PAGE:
Marketing channel

Omnichannel Strategies: Why is Direct Mail the Anti-Email Marketing Channel?

Email isn’t just disposable, it’s forgettable. It’s the supermarket queue, a place to do impulse shopping and remember things you had to get anyway. Image pexels

By Andre Chandra, Founder and CEO, Propelo Media. Chandra is the Founder and CEO of Propelo Media, a data-driven, omnichannel direct marketing agency based in San Francisco. It focuses on connecting businesses with audiences, in the channels they already listen to. Chandra says he owes his business success to a set of core values, and they are: 1) Never short-sighted, 2) Delight customers, 3) Work hard x Work smart, and 4) People matter.

Email has its place in your marketing strategy. It’s the most common and cheapest way to keep in touch with prospects and customers. But it is also a low impact channel. People see it in their inbox and read maybe 1 in 10 messages you send them. And that’s only if the subject line is great and is everything they need that day – assuming your email doesn’t go straight to spam folders.

Email isn’t just disposable, it’s forgettable. It’s the supermarket queue, a place to do impulse shopping and remember things you had to get anyway.

Direct mail is the opposite of all of that. Direct mail is tangible and high impact. People read it and wonder what to do with it. It impresses and demands to be read.

We’re not against email, it has its place in every brand’s marketing, but the role email plays in your strategy is totally different from the role of direct mail. That’s why direct mail is the anti-email, they’re the sun and moon of omnichannel marketing, and you need both to make sure your target audience sees the light.

The problem with email is the wall. Anyone with an email address wakes up with a ton of bricks in their inbox – an average of 600 emails each week – that create a barrier between the reader and the message you’re trying to get them to read.

It’s not just volume that kills email engagement, it’s reputation. People have an irreproachable expectation for email. There is so much spam that less than 18% of emails are opened and click-through rates hover around 2%.

This manifests as a huge inbox problem: too many emails never even make it to the inbox to even have a chance of being opened. The average inbox placement rate in North America is just 83%, giving your emails a 1/6 chance of never being filtered by your target recipient. And don’t get us started on spam lists!

That’s not to say email can’t be done well. In this environment, users scan their inboxes for the emails they want to open and delete the rest. The emails that make a difference are those from trusted brands with relevant offers and subject lines.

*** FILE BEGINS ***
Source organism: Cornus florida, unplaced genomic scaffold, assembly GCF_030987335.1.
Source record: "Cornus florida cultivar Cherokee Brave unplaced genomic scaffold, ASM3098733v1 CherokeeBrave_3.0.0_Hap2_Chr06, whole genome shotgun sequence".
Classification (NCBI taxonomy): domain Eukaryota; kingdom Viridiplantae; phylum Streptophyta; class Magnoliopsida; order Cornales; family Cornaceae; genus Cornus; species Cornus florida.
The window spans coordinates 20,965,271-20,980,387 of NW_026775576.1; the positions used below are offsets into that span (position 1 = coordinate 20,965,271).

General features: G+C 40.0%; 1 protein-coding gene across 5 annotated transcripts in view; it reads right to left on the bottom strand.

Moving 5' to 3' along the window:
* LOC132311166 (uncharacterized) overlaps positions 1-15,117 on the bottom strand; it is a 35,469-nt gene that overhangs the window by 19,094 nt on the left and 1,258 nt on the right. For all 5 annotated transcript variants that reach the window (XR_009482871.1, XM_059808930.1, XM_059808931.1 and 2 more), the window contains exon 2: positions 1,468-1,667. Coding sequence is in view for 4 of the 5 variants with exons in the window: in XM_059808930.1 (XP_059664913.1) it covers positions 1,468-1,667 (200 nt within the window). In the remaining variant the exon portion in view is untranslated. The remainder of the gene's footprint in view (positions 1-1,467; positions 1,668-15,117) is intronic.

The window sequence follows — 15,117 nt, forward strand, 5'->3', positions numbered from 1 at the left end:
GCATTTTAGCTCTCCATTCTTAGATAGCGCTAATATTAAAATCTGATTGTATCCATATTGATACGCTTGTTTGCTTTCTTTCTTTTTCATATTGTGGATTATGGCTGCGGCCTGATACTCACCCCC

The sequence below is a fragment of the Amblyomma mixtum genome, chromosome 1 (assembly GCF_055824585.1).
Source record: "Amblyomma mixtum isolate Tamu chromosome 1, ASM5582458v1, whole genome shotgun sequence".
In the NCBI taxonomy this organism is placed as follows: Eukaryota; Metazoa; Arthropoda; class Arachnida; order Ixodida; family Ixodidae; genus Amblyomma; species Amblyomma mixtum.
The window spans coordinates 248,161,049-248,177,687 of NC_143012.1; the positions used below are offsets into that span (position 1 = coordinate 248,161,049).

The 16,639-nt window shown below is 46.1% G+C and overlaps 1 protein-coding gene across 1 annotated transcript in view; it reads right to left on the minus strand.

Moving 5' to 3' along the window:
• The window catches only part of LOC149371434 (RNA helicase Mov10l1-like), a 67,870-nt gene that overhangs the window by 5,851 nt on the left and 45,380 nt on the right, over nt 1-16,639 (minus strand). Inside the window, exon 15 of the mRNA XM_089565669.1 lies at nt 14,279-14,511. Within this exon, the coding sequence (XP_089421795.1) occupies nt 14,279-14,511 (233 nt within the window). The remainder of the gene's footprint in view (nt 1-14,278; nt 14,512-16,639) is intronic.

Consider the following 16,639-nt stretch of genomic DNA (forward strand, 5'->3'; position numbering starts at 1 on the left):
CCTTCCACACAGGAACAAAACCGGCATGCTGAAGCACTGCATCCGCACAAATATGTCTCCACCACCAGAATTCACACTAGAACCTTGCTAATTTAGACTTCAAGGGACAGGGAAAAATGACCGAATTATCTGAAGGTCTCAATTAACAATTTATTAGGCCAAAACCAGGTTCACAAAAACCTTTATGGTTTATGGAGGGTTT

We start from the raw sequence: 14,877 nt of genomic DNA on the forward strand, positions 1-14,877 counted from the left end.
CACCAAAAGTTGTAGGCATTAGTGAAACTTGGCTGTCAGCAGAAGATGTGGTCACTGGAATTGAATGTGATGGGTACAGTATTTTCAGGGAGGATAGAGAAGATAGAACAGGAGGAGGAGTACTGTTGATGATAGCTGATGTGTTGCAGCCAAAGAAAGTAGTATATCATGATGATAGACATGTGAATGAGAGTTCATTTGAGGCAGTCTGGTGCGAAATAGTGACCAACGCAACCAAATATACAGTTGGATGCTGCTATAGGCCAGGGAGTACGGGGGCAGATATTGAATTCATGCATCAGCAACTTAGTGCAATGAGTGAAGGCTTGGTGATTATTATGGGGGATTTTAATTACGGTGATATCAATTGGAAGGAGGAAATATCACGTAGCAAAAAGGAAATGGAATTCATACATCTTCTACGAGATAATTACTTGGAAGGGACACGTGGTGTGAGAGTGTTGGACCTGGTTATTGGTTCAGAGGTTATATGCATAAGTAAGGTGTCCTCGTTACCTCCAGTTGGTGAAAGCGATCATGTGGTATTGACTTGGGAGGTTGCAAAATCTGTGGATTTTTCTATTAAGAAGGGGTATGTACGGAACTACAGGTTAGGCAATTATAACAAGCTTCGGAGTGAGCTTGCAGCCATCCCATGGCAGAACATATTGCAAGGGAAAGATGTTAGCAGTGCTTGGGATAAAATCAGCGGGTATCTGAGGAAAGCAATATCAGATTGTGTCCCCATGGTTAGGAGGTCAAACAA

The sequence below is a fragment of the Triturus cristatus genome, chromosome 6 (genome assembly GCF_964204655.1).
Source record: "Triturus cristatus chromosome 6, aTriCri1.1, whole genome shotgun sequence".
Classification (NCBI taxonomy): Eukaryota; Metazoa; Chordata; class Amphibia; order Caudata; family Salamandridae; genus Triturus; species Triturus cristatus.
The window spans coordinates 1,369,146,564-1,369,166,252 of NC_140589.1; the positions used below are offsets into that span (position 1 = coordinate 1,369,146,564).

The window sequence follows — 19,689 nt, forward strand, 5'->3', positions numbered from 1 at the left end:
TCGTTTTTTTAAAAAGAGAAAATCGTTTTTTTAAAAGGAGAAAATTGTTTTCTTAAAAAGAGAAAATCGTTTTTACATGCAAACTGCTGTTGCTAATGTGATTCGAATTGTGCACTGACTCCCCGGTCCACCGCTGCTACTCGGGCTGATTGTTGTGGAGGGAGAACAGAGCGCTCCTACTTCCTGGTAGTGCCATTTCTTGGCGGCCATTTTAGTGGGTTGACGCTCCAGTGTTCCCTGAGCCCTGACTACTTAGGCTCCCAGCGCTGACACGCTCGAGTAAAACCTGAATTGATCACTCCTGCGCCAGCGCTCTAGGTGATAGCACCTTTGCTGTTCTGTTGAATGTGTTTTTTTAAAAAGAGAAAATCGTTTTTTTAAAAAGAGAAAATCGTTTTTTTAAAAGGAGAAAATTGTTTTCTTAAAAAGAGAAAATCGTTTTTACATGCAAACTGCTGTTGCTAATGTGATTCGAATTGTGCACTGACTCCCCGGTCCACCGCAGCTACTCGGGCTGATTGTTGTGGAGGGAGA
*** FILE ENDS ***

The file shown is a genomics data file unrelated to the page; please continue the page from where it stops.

Often, personalization makes all the difference. But you need to have that relationship with those customers and prospects before you can send relevant, personalized messages.

Email isn’t where you fish for brand relationships, it’s how you nurture relationships with prospects you already know.

Direct mail is the anti-email

Although they both may seem like ways to send messages to a target audience, direct mail is a mirror image of email in almost every way. As we talked about in a previous article, the mailbox is not cluttered today. People are getting less mail than ever, only about 17 mailings a week, and spending more time with the mail they receive.

Also, Americans in 2020 like to receive postal mail. 54% of respondents say they want to receive direct mail from brands that interest them. Even letters and business catalogs are welcome for 2/3 of Americans. The only types of marketing mail that get net negative reception are the generic, non-personalized flyers and cards that too many companies still send out.

More importantly, people get their mail. It is not an opt-in channel and there are no spam lists. Postal mail reception rates are over 99%. Of these, 90% of postal mail is opened and response rates have nearly doubled over the past decade.

Compare these environments:

● Emails are cluttered and unpopular. People only open an email when it catches their eye and promises something they particularly value, like the solution to a current need.

● Direct mail is small and very popular. It’s how people want to hear about brands they don’t know, and they love getting direct mail from brands they know.

Americans are as reluctant to direct mail in 2020 as they are cold to email. It’s up to you to make the best use of these environments in your marketing strategy.

Harnessing the sun and moon for your brand

These channels work night and day, and they must be used in this way in your marketing strategy to generate success.

Either way, knowing who you’re talking to and what they want from your brand is key to success. Work on customer profiling and data collection so you can send the right messages at the right time across both channels.

Personalization is paid. If you can individualize the direct mail and emails you send so that they accommodate each recipient’s time and interests, you can build a warm connection in the direct mail and break down the email wall. This tension, along with the use of the rest of your digital channels, is the central dilemma that your omnichannel marketing strategy must address.